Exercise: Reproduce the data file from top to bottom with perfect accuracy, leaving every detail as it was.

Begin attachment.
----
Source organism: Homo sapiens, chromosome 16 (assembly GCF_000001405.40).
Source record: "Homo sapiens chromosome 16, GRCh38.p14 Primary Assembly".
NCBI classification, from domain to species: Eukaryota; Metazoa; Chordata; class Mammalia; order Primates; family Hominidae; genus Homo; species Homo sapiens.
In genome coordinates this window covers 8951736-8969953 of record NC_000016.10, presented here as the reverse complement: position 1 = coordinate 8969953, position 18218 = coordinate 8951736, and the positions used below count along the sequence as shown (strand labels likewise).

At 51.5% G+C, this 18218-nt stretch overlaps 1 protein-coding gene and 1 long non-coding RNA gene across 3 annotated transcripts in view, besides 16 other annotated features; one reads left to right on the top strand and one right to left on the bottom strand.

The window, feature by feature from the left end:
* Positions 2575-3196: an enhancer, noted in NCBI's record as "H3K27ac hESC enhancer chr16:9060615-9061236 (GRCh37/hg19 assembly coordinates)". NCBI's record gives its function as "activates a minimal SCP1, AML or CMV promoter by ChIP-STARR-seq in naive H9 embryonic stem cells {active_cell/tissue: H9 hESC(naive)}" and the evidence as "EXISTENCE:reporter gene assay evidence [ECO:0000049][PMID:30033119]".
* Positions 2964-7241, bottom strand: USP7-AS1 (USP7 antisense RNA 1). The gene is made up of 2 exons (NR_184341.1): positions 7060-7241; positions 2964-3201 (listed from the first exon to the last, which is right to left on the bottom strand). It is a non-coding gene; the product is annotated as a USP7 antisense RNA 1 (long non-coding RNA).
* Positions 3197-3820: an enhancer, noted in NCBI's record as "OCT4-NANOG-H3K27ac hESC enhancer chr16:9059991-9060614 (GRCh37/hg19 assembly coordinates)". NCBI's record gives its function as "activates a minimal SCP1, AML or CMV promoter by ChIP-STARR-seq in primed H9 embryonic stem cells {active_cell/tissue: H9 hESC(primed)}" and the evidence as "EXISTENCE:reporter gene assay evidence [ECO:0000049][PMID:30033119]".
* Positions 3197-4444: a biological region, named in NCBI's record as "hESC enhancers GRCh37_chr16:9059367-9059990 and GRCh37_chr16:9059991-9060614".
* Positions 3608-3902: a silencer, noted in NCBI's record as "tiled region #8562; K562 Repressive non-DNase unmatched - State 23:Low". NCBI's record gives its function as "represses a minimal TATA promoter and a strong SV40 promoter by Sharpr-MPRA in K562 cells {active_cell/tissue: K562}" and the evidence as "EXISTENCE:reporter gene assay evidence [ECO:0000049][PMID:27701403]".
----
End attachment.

Source organism: Homo sapiens, chromosome 16 (assembly GCF_000001405.40).
Source record: "Homo sapiens chromosome 16, GRCh38.p14 Primary Assembly".
NCBI classification, from domain to species: Eukaryota; Metazoa; Chordata; class Mammalia; order Primates; family Hominidae; genus Homo; species Homo sapiens.
In genome coordinates this window covers 8951736-8969953 of record NC_000016.10, presented here as the reverse complement: position 1 = coordinate 8969953, position 18218 = coordinate 8951736, and the positions used below count along the sequence as shown (strand labels likewise).

At 51.5% G+C, this 18218-nt stretch overlaps 1 protein-coding gene and 1 long non-coding RNA gene across 3 annotated transcripts in view, besides 16 other annotated features; one reads left to right on the top strand and one right to left on the bottom strand.

The window, feature by feature from the left end:
* Positions 2575-3196: an enhancer, noted in NCBI's record as "H3K27ac hESC enhancer chr16:9060615-9061236 (GRCh37/hg19 assembly coordinates)". NCBI's record gives its function as "activates a minimal SCP1, AML or CMV promoter by ChIP-STARR-seq in naive H9 embryonic stem cells {active_cell/tissue: H9 hESC(naive)}" and the evidence as "EXISTENCE:reporter gene assay evidence [ECO:0000049][PMID:30033119]".
* Positions 2964-7241, bottom strand: USP7-AS1 (USP7 antisense RNA 1). The gene is made up of 2 exons (NR_184341.1): positions 7060-7241; positions 2964-3201 (listed from the first exon to the last, which is right to left on the bottom strand). It is a non-coding gene; the product is annotated as a USP7 antisense RNA 1 (long non-coding RNA).
* Positions 3197-3820: an enhancer, noted in NCBI's record as "OCT4-NANOG-H3K27ac hESC enhancer chr16:9059991-9060614 (GRCh37/hg19 assembly coordinates)". NCBI's record gives its function as "activates a minimal SCP1, AML or CMV promoter by ChIP-STARR-seq in primed H9 embryonic stem cells {active_cell/tissue: H9 hESC(primed)}" and the evidence as "EXISTENCE:reporter gene assay evidence [ECO:0000049][PMID:30033119]".
* Positions 3197-4444: a biological region, named in NCBI's record as "hESC enhancers GRCh37_chr16:9059367-9059990 and GRCh37_chr16:9059991-9060614".
* Positions 3608-3902: a silencer, noted in NCBI's record as "tiled region #8562; K562 Repressive non-DNase unmatched - State 23:Low". NCBI's record gives its function as "represses a minimal TATA promoter and a strong SV40 promoter by Sharpr-MPRA in K562 cells {active_cell/tissue: K562}" and the evidence as "EXISTENCE:reporter gene assay evidence [ECO:0000049][PMID:27701403]".